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28 February, 2022

Bramwell to remain open for tourists despite sale

The future of Bramwell Station’s famous tourist park and roadhouse is up in the air after the state government purchased the property last week.

By Matt Nicholls

Gerhardt Pearson (Balkanu), James Fitzsimons (The Nature Conservancy Australia), Environment Minister Meaghan Scanlon and Richie Ah Mat (Cape York Land Council) in Brisbane last week at the announcement of the Bramwell deal.

THE future of Bramwell Station’s famous tourist park and roadhouse is up in the air after the state government purchased the property last week.

The two Cape York hot spots will remain open this year but their longer-term future could be on shaky ground.

Ken Godfrey had leased the businesses from Wendy Kozicka and Vince Bowyer and will continue to run his station talks, live entertainment and famous feasts at the tourist park this year, but may not return in 2023.

Cape York Weekly broke the news about the state government’s deal to buy Bramwell in September last year.

However, despite both parties agreeing to the sale price, the deal fell over when it came to putting pen to paper.

That changed when the state agreed to pay Wendy and Vince $11.5 million for the Bramwell property, as well as the adjoining Richardson Station.

The state government, along with senior Cape York leaders, called the transaction as a win for conservation and Indigenous land rights.

Premier Annastacia Palaszczuk said the deal would protect more than 131,900 hectares of land for conservation.

“Conservation is vital when it comes to tackling climate change and supporting the local tourism industry,” she said.

“This is one of the most significant purchases in Queensland history – linking close to one million hectares of protected land in a picturesque part of our state.

“Conserving and returning this land to Traditional Owners will create jobs and opportunities for local workers in the future.”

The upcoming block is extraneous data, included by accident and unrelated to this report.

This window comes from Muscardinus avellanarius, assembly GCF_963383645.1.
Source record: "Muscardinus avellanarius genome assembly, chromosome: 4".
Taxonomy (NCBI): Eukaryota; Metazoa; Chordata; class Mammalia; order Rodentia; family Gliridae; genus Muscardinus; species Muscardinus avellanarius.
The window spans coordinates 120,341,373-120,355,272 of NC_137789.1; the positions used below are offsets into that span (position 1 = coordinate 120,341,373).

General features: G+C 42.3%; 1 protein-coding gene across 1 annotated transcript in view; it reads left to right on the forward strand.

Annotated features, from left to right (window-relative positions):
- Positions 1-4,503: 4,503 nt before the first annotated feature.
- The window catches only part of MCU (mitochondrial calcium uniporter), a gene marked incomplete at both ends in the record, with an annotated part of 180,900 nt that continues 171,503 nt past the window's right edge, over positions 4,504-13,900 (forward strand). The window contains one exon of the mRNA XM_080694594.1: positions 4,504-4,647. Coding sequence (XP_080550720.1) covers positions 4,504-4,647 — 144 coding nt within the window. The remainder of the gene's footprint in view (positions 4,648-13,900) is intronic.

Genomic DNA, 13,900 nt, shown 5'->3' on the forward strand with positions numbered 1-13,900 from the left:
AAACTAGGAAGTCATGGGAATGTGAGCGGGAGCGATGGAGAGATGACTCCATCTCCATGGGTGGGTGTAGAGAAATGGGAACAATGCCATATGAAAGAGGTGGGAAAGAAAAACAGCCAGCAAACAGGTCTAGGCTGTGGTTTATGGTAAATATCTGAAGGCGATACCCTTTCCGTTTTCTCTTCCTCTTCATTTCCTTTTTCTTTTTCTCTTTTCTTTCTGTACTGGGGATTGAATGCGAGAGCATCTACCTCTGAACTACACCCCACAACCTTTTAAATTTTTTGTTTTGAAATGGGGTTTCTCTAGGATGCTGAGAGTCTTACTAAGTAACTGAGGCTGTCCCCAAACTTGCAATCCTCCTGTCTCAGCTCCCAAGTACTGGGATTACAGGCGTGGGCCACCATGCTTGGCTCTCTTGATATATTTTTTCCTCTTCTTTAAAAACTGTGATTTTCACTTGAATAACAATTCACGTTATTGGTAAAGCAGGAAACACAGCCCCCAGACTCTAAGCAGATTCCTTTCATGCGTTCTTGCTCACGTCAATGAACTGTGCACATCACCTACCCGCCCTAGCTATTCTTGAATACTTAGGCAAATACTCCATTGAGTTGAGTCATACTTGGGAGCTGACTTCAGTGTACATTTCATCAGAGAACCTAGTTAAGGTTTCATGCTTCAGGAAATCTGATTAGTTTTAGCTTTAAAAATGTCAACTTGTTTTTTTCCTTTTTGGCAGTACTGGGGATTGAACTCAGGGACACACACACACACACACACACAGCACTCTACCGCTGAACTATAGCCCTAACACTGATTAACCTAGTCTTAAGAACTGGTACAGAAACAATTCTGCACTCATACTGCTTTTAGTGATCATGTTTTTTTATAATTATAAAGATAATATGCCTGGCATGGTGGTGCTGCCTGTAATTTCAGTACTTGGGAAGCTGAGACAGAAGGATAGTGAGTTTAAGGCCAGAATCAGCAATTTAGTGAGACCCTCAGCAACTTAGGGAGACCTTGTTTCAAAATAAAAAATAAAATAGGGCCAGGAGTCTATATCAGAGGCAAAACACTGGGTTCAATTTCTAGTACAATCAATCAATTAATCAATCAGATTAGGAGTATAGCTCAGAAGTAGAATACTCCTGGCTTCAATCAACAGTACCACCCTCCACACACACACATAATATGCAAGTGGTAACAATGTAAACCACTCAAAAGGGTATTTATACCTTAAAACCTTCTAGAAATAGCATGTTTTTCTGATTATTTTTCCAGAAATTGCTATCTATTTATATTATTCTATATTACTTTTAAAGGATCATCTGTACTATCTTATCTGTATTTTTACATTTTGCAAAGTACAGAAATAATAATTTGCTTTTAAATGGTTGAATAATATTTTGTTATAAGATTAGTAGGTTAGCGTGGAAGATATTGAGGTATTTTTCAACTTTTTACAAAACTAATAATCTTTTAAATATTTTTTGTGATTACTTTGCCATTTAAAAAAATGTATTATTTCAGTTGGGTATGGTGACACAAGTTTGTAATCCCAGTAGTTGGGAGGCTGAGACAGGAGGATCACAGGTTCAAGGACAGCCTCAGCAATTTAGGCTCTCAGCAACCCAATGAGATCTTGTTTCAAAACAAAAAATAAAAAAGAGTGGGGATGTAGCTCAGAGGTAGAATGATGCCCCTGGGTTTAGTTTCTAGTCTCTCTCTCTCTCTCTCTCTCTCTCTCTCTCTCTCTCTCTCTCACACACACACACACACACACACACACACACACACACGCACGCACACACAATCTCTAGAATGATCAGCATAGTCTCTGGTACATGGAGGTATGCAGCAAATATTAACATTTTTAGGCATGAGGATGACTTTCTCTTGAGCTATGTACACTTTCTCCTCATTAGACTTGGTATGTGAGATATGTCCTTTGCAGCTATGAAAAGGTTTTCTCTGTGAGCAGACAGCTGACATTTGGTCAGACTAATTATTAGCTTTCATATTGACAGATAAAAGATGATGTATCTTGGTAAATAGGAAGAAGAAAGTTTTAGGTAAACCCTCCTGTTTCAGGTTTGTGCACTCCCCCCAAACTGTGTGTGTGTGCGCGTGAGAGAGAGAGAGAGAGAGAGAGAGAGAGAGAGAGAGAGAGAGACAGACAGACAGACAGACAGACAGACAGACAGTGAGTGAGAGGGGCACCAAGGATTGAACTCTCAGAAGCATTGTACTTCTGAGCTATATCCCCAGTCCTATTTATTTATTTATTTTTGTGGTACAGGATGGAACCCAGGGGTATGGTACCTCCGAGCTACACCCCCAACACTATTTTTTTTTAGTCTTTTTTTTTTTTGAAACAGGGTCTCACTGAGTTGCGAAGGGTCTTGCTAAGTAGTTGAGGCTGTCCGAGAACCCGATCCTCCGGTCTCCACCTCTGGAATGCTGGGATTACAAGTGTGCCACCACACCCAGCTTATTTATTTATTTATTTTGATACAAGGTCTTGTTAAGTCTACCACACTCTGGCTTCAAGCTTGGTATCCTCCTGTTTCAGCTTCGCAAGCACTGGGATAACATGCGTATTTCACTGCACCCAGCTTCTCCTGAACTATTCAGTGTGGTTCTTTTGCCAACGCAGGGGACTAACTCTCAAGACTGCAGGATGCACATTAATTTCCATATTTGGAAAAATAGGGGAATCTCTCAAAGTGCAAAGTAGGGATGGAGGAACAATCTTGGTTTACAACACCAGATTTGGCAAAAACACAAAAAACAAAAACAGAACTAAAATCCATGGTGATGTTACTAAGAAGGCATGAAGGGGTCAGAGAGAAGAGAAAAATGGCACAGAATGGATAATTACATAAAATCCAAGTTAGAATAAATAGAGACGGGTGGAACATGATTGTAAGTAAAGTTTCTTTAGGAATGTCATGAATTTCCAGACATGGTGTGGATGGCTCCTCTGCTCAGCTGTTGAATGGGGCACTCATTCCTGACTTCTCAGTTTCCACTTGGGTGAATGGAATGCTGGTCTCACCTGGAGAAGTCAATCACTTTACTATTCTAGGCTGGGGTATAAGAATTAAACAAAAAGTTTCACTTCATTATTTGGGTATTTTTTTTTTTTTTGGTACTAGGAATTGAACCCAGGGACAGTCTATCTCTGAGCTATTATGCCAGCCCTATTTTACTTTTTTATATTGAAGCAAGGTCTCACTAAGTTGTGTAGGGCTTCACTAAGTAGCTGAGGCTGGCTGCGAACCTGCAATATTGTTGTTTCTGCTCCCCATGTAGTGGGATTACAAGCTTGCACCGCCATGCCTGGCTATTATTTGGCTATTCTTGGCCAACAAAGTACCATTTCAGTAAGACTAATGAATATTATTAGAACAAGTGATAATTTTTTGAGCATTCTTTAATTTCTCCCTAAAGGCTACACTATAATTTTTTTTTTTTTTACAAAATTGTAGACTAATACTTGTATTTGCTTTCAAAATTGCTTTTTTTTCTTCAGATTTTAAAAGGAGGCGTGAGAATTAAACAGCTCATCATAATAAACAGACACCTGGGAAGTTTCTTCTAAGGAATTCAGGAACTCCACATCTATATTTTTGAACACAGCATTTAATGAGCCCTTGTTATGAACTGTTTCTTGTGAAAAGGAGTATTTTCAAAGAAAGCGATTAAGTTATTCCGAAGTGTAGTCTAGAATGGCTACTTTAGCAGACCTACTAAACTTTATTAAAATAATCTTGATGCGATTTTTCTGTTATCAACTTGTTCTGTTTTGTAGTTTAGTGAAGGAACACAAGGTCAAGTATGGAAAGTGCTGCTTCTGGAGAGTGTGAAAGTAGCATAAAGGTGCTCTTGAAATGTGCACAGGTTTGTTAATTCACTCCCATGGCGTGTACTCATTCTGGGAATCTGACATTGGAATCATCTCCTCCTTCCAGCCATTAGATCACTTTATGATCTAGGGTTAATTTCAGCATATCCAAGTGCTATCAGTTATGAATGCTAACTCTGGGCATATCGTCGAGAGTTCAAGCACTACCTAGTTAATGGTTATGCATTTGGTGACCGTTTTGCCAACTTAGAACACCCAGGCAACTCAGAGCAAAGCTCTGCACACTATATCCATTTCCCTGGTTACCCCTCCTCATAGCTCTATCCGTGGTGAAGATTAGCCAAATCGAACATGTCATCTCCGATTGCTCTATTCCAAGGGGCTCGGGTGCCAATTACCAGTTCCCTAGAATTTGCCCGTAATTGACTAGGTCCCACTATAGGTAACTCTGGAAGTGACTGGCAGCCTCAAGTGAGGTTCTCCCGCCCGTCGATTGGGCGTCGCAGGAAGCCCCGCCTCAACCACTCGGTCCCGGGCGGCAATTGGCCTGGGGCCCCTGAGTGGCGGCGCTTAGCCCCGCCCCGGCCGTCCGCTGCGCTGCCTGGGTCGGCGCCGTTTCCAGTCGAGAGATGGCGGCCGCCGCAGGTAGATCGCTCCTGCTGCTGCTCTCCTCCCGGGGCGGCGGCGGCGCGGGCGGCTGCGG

Environment Minister Meaghan Scanlon said the property would return to First Nations ownership and management through negotiation as part of the Cape York Peninsula Tenure Resolution Program.

“The area includes significant, undisturbed ecosystems and habitat that will become part of the protected area estate,” she said.

“Through the Cape York Peninsula Tenure Resolution Program, we will negotiate for which areas of the land will be made jointly managed national park and which areas become Aboriginal freehold land.”

The Cape York Peninsula Tenure Resolution Program returns ownership and management of identified lands on Cape York Peninsula to local Aboriginal Traditional Owners, while ensuring the region’s iconic natural and cultural values are protected.

Ms Scanlon said the Bramwell Roadhouse would remain.

“The roadhouse and tourist park are vital to the local economy and the tourism industry and we will ensure provisions are made to allow these facilities to continue operating,” she said.

Gerhardt Pearson, the executive director of Balkanu Cape York Development Corporation, said he was delighted that the Traditional Owners of these properties would now be able to enjoy the cultural and economic benefits of their ancestral lands.

“I congratulate the state for successfully concluding this complex and long-running matter,” Mr Pearson said.

“Balkanu Cape York Development Corporation was pleased to help the state broker the outcome after many years of negotiation and planning.

“Traditional Owners of these strategic lands – gateway to northern Cape York, including the start of the Telegraph Track – can now work with the Traditional Owners of surrounding lands to better manage country and protected areas.”

Ms Scanlon said the purchase was highly strategic and represents a major win for the environment, Traditional Owners and the local economy.

“The Bramwell and Richardson properties connect with other protected areas, including Batavia National Park (Cape York Peninsula Aboriginal Land); Bromley (Ampulin) National Park; Michingun Nature Refuge; Heathlands Reserve and Steve Irwin Wildlife Reserve Nature Refuge,” she said.

“The lands also provide further opportunity to protect the Great Barrier Reef by stabilising two catchment areas that flow into the Great Barrier Reef.”

Member for Leichhardt Warren Entsch congratulated Wendy and Vince for “making a buck” from the deal.

“I don’t have an issue with the sale although I am concerned that the state is trying to get rid of cattle grazing from Cape York,” he said.

“I didn’t agree with the sale of Springvale Station, which was very good grazing land.

“It’s good that Wendy and Vince made a buck from this deal after putting in the hard yards.”

Remarkably the state government could have saved taxpayers almost $10 million if they had not been the underbidders when the property sold in 2002.

Bramwell sold to Wendy and Vince for less than $1 million.


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